Zeke’s Market Blend Pourover

  • Beans: “Market Blend” (Ethiopia/Guatemala)
    • Medium roast (5/8)
    • Roaster: Zeke’s Coffee (Baltimore, MD)
    • Roast date: 10/2/2023
  • 17g coffee / 250g water (1:14.7)
  • JX: 2 rotations (20 on the grind chart / 60 total clicks)
  • Water at 95°C
  • Recipe: A Better 1 Cup V60 Technique (see below)
  1. Preheat V60, pre-moisten filter, add coffee, and tare scale
  2. Make small indentation in center of coffee grounds
  3. 0:00: Pour 50g to 60g of water to bloom, then return kettle to base
    • 16g coffee → 50-55g water; 17g coffee → 55-60g water
  4. 0:10 – 0:15: Gently Swirl
  5. 0:45 – 1:00: Pour up to 100g total (40% total weight)
    • Hold kettle for the remainder of the brewing process
  6. 1:10 – 1:20: Pour up to 150g total (60% total weight)
  7. 1:30 – 1:40: Pour up to 200g total (80% total weight)
  8. 1:50 – 2:00: Pour up to 250g total (100% total weight)
  9. 2:00 – 2:05: Gently swirl
  10. Drawdown finished around 2:55

I picked this bag up last night at the grocery store, after using up the last of the beans I bought in Minneapolis. I brewed my first cup with what has become my go-to starting pourover recipe for medium roasts. It turned out pretty good. It probably helps that I really like dark chocolate, as that was the most prominent flavor I noticed. If the cups consistently turn out like this, I don’t think I need to spend much time tweaking the recipe. As the weather gets cooler, I might want to start thinking about preheating my mug (or switching to an insulated mug) when brewing with water below boiling, so the coffee stays hot a little longer, and I’m not tempted to drink it too quickly.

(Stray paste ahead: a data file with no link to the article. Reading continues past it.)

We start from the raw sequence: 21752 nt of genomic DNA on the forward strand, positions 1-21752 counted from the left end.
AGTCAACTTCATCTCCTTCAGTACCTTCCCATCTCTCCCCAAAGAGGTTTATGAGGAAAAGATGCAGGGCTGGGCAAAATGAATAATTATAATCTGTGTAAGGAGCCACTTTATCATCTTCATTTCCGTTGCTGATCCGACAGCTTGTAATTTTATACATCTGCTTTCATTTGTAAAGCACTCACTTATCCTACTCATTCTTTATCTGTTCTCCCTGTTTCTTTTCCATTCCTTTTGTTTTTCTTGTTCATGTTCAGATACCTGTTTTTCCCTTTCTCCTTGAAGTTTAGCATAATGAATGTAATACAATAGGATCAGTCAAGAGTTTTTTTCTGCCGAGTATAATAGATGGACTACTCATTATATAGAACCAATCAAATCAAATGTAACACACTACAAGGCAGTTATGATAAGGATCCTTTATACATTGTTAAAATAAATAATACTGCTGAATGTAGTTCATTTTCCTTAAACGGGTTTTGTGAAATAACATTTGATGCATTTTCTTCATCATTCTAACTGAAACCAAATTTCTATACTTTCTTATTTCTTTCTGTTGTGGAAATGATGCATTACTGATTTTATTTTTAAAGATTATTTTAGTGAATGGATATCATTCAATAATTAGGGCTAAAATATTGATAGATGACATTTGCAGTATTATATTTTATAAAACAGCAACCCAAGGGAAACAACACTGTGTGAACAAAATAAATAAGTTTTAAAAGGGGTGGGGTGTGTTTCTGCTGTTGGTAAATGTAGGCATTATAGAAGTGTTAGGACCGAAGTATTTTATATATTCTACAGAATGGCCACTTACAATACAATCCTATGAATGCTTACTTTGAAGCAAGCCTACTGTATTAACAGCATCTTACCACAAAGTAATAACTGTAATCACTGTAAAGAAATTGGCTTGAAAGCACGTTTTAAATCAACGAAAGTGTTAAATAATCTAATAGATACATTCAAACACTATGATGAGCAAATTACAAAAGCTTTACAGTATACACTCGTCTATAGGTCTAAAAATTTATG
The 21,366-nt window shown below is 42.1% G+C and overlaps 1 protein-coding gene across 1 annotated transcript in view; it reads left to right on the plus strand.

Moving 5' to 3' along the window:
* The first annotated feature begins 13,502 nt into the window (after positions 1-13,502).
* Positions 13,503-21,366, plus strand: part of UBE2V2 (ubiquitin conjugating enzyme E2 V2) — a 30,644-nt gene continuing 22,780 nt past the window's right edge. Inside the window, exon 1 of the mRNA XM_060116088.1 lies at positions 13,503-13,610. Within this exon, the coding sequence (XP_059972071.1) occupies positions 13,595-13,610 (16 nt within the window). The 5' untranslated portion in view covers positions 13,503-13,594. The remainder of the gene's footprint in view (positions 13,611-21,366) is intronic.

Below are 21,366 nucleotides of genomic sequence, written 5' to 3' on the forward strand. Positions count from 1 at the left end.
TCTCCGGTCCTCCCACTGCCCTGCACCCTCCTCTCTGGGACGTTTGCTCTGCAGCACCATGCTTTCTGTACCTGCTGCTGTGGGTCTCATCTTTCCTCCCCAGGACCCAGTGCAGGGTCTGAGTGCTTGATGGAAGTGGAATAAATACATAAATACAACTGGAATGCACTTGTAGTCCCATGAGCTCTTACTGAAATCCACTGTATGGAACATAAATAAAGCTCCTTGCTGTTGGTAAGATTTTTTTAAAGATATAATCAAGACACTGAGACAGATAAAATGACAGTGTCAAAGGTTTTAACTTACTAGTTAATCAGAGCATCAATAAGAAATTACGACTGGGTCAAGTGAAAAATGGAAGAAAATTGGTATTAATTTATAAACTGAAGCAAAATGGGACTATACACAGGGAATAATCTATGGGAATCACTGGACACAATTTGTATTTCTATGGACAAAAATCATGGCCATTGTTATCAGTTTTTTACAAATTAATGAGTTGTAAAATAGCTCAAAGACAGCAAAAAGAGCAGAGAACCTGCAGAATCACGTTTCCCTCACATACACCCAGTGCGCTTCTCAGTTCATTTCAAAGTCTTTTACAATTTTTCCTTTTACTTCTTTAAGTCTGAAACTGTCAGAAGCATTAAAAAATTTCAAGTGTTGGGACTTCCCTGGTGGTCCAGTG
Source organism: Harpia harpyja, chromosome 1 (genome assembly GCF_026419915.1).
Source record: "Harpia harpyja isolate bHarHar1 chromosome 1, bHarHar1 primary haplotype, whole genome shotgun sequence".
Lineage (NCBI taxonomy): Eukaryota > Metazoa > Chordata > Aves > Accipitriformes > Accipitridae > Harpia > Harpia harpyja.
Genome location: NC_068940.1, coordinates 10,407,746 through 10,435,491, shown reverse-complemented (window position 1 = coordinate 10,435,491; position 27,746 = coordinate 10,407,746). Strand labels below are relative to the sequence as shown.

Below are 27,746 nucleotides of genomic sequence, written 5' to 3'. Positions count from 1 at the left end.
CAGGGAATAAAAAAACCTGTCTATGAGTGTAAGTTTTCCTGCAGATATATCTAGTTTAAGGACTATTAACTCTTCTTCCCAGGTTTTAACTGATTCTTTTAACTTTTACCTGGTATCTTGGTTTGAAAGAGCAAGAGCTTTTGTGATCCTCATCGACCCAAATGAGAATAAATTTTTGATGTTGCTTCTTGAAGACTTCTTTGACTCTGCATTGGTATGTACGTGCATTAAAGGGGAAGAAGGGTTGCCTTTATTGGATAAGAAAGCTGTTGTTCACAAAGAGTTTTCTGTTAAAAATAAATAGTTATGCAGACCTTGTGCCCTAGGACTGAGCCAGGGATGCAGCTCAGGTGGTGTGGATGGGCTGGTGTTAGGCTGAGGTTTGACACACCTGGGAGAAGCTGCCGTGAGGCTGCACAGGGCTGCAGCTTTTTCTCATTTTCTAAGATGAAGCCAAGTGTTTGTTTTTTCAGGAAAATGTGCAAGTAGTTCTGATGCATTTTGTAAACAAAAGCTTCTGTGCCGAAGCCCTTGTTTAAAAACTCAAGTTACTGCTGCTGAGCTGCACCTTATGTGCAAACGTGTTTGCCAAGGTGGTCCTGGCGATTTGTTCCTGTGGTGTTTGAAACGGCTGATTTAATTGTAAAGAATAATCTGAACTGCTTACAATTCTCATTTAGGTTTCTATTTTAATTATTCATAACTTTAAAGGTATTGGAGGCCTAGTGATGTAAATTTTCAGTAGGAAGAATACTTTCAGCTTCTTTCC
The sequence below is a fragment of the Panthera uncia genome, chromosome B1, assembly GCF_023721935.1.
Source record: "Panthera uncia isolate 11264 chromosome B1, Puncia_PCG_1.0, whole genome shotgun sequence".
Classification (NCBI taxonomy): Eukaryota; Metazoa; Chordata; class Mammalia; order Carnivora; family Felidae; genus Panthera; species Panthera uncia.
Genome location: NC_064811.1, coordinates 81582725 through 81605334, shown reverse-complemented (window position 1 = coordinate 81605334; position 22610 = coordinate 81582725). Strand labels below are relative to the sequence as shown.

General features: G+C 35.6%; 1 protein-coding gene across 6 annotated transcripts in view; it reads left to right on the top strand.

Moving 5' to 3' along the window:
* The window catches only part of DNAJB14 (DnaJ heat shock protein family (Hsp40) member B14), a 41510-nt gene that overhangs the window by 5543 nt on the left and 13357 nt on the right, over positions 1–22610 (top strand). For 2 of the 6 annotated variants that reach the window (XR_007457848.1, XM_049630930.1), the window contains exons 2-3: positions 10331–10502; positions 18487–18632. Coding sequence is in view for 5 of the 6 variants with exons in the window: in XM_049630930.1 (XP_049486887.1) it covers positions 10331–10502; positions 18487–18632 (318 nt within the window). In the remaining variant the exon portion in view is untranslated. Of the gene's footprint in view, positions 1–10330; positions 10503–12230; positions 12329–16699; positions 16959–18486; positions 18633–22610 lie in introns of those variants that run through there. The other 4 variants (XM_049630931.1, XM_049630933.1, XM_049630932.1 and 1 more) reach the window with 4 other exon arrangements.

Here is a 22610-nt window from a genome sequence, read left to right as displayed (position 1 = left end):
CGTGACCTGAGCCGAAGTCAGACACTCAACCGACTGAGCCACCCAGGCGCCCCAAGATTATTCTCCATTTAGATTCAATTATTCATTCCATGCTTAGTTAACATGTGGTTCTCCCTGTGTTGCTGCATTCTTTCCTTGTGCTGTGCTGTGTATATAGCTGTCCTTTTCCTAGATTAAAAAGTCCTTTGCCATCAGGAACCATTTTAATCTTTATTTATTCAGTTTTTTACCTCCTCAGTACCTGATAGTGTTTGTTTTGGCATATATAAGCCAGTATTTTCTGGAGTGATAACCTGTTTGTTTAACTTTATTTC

I noticed that the grocery store also carries beans from Rise Up Coffee Roasters, which is based on the Eastern Shore. I may try one of theirs after I finish my other bag of Zeke’s, which is getting pretty low.

10/12: The same recipe tasted a little bitter this morning. This afternoon, I made another cup using a coarser grind (JX setting 25, or 2.5 rotations), and it was better, but a little bit watery tasting. So, maybe the ideal grind setting is somewhere in between 20 and 25.

10/13: Brewed at grind setting 22 (2 rotations + 6 clicks). Maybe a little better than yesterday’s cup, but still a little bit under-extracted.

10/14: Brewed at grind setting 21 (2 rotations + 3 clicks) and also increased starting water temperature to 99°C. Not perfect yet, but moving in the right direction. Could be that medium roasts need a higher starting temperature with pourover than with immersion? I always preheat the dripper, but I’m sure the water still loses a fair amount of heat while sitting in there percolating. This will be even more noticeable when the air temperature in the room is cooler (e.g. winter).

Epilogue: I eventually figured out a recipe that produces consistently good cups. Synopsis: grind setting 23 (2 rotations + 9 clicks), ratio 1:13 to 1:14, 99°C water to bloom, and 81°C-85°C water to brew. So, my 10/14 hypothesis was wrong — cooler brew water, and a slightly stronger ratio, turned out to be the difference makers.